The spectrum of experience of the team of authors is the source from which the book draws its strength and I thank each of them for their positive and committed contributions. My thanks are also due to David Burrows for providing the material for Appendix 1; Peter Harris, the Official Solicitor, for contributing Appendix 5; Ruth Few, Clerk of the Rules, Family Division, for helpful suggestions for improvements in ‘Procedure on appeal from magistrates’ in Division I; Mrs Melanie Perara for the application for displacement of nearest relative in Division H and to District Judge Roger Bird for reviewing some of the precedents.
The third edition of this invaluable book brings up to date the procedures of all the relevant family courts and continues to guide those using the book, step by step, by clear and easy to follow instructions. It is a must for all practitioners, whether their practice of family law is regular or infrequent.
The Right Hon Lady Justice Butler-Sloss DBE
Founding Editor His Honour Nigel Fricker QC
Richard Budworth Barrister, 2–3 Hind Court, London
David Burrows Solicitor Advocate, Bristol
District Judge Susan Jackson County Court at Central London and the Family Court at Croydon and Nominated Judge of the Court of Protection
Julie O’Malley Barrister, Lamb Building, London
Lisa Phillips Director and Solicitor Advocate, Child Care Law Department, Switalskis Solicitors LLP, Leeds
David Salter Consultant, Mills & Reeve LLP, Leeds, Manchester, Cambridge, Norwich, Birmingham and London and Deputy High Court Judge and Recorder
[13.1] Background Information
Female genital mutilation (FGM) when committed against a child is child abuse and in relation to both a girl and an adult woman is a form of violence. It has serious and significant physical, emotional, psychological and mental health consequences which are both short term and long term. It should therefore never be tolerated, overlooked, accepted or excused. It is a criminal offence under the Female Genital Mutilation Act 2003 (see below [13.6]). There is also no place for political correctness in dealing with, and tackling, the issue – even at the risk of being labelled a ‘racist' or discriminatory. Its unacceptance in any civilised society has been described in a number of cases, eg in Singh v Entry Clearance Officer, New Delhi  EWCA Civ 1075,  1 FLR 308 Munby LJ (as he then was) stated that it was a ‘barbarous' practice; Auld LJ described it as an ‘evil practice internationally condemned and in clear violation of Art 3 of the European Convention for the Protection of Human Rights and Fundamental Freedoms 1950' in Fornah v Secretary of State for the Home Department  EWCA Civ 680,  2 FLR 1085. In B and G (Children) (No 2)  EWFC 3 Sir James Munby President repeated what he had said in Singh and referring to his observations in NS v MI  EWHC 1646 (Fam),  1 FLR 444 in relation to forced marriage he said that every word that he had there used in relation to forced marriage ‘applies with equal force to FGM' (para ), ie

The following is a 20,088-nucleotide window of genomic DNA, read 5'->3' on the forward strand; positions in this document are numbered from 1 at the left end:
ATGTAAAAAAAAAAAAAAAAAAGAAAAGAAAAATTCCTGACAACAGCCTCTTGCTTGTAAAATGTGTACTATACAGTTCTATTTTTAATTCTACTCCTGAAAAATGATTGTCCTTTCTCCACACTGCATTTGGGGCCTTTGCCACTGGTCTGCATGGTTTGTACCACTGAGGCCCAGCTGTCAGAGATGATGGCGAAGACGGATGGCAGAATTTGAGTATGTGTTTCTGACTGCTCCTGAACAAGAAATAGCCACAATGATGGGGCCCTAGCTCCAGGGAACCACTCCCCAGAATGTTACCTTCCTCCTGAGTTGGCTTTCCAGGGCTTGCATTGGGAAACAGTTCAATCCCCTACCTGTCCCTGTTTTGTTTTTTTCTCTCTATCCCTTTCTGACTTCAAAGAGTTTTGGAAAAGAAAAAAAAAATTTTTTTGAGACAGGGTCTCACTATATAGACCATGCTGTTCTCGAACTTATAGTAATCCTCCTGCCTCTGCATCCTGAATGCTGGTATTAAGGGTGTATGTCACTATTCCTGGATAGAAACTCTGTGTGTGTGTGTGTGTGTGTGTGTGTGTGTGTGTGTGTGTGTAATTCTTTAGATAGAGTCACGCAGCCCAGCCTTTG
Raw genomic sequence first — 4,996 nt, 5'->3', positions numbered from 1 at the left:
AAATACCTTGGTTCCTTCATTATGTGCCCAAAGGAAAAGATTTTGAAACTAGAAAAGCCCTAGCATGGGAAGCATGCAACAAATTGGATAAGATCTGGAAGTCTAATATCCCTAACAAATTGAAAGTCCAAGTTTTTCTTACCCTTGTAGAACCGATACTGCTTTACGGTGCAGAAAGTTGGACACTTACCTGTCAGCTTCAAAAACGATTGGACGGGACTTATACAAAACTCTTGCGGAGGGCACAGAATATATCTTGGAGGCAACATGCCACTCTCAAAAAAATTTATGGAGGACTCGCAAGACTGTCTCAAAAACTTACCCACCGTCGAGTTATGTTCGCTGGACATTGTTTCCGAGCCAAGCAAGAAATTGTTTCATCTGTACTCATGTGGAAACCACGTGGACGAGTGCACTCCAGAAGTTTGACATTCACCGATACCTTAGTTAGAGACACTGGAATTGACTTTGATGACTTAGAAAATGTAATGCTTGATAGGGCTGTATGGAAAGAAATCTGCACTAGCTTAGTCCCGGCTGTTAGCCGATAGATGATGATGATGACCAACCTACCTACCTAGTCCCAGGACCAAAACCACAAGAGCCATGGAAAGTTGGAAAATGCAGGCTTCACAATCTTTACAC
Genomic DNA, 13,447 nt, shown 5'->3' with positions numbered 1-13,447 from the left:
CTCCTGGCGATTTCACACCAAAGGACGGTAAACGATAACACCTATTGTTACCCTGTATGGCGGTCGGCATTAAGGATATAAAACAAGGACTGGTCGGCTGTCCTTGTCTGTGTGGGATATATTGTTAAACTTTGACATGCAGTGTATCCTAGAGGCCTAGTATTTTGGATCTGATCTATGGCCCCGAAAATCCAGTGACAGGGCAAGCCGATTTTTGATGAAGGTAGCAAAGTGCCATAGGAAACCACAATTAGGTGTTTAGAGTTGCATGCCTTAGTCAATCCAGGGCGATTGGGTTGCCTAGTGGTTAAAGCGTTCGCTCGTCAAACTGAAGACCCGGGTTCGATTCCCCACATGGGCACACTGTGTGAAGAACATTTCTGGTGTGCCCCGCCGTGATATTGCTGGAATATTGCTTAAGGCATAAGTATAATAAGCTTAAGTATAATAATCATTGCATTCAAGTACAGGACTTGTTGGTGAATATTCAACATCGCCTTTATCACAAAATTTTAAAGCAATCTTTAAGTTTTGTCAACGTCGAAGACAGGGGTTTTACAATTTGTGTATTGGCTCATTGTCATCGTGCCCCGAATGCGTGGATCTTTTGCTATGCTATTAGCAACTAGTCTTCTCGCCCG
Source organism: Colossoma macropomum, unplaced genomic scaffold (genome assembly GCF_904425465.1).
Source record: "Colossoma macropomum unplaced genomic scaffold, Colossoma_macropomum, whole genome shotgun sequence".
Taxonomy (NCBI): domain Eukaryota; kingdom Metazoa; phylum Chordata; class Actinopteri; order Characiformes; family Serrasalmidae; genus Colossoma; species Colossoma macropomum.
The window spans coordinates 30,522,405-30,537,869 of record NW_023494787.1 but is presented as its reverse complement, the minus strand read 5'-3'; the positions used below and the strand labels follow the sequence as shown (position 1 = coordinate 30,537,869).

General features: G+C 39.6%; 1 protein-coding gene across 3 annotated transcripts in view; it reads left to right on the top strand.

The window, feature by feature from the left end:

‘ Forced marriages … are utterly unacceptable. I repeat what I said in Re K, A Local Authority v N  EWHC 2956, (Fam) [20071 1 FLR 399, at para :
“Forced marriage is a gross abuse of human rights. It is a form of domestic violence that dehumanises people by denying them their right to choose how to live their lives. It is an appalling practice. [I then quoted what I had said in Singh before continuing] No social or cultural imperative can extenuate and no pretended recourse to religious belief can possibly justify forced marriage.”